I cannot claim that this potentially useful element of your patient's professional formation is the work of our Research Department. No, it bears some of the Enemy's hallmarks--I believe he has some notion of getting the creatures to focus their attention on the parts of their lives they can control and de-emphasizing those they cannot.
Nonetheless it is a tool we have been able in many cases to turn to our purposes. The first step is to heighten the patient's sense that, since his work falls under the jurisdiction of its own code of ethics, it exists in some real way separate from ordinary life and its "ordinary" rules. The second step is to enhance that feeling of being outside the rules until it begins to color all his non-work life as well.
I have known cases where this sense of journalistic detachment was so successfully advanced that the patient declined in private life to make contributions to charitable causes, to perform routine community obligations such as volunteering for his children's school events, to develop opinions on the great political issues of his day--even, in one case, to vote in national elections. All to maintain the status of journalistic observer in its most pristine form! This is excellent; this is ideal.
So you can imagine my concern on hearing your patient express, first, a direct ethical concern about the contents of his story, and second, an implied solidarity with ordinary citizens' interest in the morality of public programs. My concern gnaws at me; it pains me. I await with tense eagerness any explanation you can offer.
Your very impatient, very distant cousin,
My dear Scrapetooth,
The calm audacity of your reply amazes me. You assert in unruffled tones (a trifle too unruffled, in truth, to address someone of my Depth in the administration) that you have the situation well under control.
The man, you say, is not becoming moral at all; he is merely going with the fashion. Yes, among the humans of today, a dip into morality is now considered the latest thing! The temper of the times, you say, is against the journalistic presumption of objectivity; in the patient's city and in the circles within which he moves, not so much his colleagues but his confidential sources and high official contacts, one's credibility is enhanced by being "born again."
Rather, under the influence of the drumming envy and discontent you inflicted, he conceived the notion of presenting himself as a sort of morally struggling, questing figure--not just different from his journalistic colleagues but in active contrast to them.
If this tale of yours is true, I must express my admiration. I have not seen so neat a spot of moral jujitsu since an episode in my own early career, when, faced by a patient being importuned to embrace the Enemy's service, I realized that a pretended conversion for social gain would mire my man in a lifetime of hypocrisy while also giving him endless hours of fear and anxiety lest he be found out.
It sounds as if you have had a similar brainstorm. In allowing your patient to salt his broadcasts with moral-sounding but empty verbal gestures, a sort of surface moral vocabulary, all for the purpose of signaling his membership in a select peer group, you are using the Enemy's dearest tools in the service of mere snobbism. This is delightful, and it promises more gains in future.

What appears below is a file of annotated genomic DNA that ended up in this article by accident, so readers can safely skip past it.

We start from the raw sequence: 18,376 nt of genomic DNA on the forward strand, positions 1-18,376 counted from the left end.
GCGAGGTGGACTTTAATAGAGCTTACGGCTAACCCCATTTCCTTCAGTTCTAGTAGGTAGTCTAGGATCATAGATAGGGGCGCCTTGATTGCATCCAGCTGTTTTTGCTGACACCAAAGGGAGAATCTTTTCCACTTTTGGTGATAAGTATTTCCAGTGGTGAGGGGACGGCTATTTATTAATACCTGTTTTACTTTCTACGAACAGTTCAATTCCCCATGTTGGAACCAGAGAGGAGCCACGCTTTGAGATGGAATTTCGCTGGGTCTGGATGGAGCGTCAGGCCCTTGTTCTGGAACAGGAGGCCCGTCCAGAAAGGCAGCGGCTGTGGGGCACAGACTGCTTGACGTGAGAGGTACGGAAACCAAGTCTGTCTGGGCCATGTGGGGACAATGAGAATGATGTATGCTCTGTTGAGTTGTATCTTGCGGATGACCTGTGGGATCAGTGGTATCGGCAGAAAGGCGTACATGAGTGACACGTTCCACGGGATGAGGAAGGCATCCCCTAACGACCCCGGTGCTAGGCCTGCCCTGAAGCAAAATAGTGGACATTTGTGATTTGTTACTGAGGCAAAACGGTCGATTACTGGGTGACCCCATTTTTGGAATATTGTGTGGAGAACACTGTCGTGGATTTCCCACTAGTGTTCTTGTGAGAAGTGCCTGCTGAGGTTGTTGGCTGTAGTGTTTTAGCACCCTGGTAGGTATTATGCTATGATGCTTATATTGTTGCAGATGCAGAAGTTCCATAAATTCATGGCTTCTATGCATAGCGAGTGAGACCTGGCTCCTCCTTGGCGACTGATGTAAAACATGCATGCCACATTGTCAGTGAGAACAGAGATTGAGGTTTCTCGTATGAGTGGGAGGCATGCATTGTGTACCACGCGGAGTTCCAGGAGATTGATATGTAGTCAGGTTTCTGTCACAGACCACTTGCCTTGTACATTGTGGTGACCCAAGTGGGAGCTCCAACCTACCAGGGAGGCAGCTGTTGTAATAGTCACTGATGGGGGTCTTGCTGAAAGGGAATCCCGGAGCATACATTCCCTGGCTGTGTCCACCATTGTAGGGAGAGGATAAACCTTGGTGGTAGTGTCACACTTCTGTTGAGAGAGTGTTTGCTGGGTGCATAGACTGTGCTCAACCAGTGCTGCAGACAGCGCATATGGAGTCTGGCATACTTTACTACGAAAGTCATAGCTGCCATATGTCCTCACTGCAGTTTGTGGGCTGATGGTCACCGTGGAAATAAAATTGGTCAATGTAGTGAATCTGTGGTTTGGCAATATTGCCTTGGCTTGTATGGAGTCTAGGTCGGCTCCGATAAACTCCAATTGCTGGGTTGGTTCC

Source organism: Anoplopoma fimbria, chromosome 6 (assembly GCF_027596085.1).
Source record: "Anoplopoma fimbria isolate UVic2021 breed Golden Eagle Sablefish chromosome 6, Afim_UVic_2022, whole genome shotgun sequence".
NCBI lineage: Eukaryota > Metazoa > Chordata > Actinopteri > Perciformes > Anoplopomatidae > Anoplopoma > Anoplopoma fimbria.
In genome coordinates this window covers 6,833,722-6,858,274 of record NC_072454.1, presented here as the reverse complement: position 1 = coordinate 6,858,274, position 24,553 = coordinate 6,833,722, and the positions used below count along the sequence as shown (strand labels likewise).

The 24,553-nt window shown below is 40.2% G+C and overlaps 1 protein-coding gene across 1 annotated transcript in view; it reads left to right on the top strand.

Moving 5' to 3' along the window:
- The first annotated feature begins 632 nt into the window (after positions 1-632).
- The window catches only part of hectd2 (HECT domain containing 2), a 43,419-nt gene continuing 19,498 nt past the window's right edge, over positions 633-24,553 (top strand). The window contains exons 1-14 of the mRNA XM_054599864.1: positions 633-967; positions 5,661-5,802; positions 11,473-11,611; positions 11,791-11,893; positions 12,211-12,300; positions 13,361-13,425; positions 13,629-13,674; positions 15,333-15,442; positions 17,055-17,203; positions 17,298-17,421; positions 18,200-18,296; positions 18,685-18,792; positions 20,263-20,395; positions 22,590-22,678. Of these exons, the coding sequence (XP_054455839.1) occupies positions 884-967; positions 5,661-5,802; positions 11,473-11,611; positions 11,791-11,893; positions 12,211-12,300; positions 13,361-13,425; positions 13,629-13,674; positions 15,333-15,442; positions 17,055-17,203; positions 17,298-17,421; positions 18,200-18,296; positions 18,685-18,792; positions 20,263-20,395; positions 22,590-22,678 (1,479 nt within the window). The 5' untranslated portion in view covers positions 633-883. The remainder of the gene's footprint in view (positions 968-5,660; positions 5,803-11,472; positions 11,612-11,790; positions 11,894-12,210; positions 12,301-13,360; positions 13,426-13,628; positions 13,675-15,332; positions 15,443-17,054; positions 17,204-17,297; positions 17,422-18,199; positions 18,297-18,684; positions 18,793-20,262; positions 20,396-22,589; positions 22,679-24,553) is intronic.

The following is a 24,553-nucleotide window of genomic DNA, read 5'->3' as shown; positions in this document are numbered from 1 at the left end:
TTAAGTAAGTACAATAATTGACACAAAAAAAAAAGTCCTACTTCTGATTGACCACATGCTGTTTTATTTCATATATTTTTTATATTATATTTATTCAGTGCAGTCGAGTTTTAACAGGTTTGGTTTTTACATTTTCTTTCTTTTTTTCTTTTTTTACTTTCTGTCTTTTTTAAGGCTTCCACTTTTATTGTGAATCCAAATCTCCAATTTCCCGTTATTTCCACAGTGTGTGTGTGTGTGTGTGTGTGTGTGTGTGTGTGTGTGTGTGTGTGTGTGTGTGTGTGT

Moral postures struck for the purpose of keeping up with the fashion are not necessarily disqualifying for the Enemy--he, our Intelligence Service tells us, clings in such cases to the chance that outward habit will inculcate inward purpose--but there is no doubt that they are at least initially corrupting. And moral postures struck in the plain sight of several million news viewers, most of whom will take the posturing at face value, exert a uniquely corrosive effect on the man's other professional values.
But how can we be sure in the long run that the surface posturing will not become the real thing? For that matter, my dear Scrapetooth, how can I be sure that this explanation on your part is true and is not just a highly original way to cover an impending disaster?
No doubt we will know soon enough: I, for one, intend to watch assiduously whether the patient's moral posturing helps his immediate career prospects, as he expects it to, and what use he makes of any advancement. A large new dose of responsibility has been known unaccountably to sober up its holder and turn him to serious thoughts, of the sort that endanger our project. On the other hand, it can serve merely as a bigger and faster car with which he can drive himself where he was going anyway.
Your urgently interested cousin,
I cannot be the first to congratulate you--others in the structure of authority Down Here are too quick for that. But I hope I may add my voice in admiration for the way in which your patient acquitted himself. And so soon after his elevation to the moral-philosopher role he craved, with the assignment of hosting a series of taped specials on moral conundrums!
It is true he is not safe in Our House yet--that must await his departure from the mortal world. Still, certain actions taken during the taping of his latest show point him firmly in our direction. It would require a real contravention of what he is pleased to call the Moral Law for him to end up traveling any other way.
It was delicious, was it not? He had just gone on air to engage two pundits and a research scientist in a discussion of what the government could do to help families whose children suffer from some dread disease. (I forget the particulars already; physical suffering is always welcome, but its details bore us.) Earlier in the show he had convened another panel of families involved, tragic figures struggling to save their children from agonized untimely death. One of these desperate parents after going off the air had asked him to broker an introduction between themselves and the second panel's research scientist--nothing dramatic, nothing to catch a devil's eye, just one of those tiny insidious actions from which some good might result.
And what was our patient's response? He forgot to do it. He had no particular reason to make or not to make this small connection; the thing merely slipped his mind.
Such a result, my dear Scrapetooth, testifies to your alert presence at your patient's elbow and to the finesse with which you had previously worked him over. It proves beyond a doubt that your analysis of his moral state all along was correct. The honors now being heaped upon you are well-deserved, and your future success seems guaranteed.
As you progress Downward I sincerely hope you will spare a thought for those of us who offered you advice along the way. And one other thing: Your continued close relationship with your patient ought to put you in a good position to recommend guests for future specials. Tell me, if a senior devil such as myself--experienced, authoritative, photogenic--were to obtain the necessary clearances from Below, do you think your patient would be interested in putting him on TV?
Your attentive and sympathetic third cousin,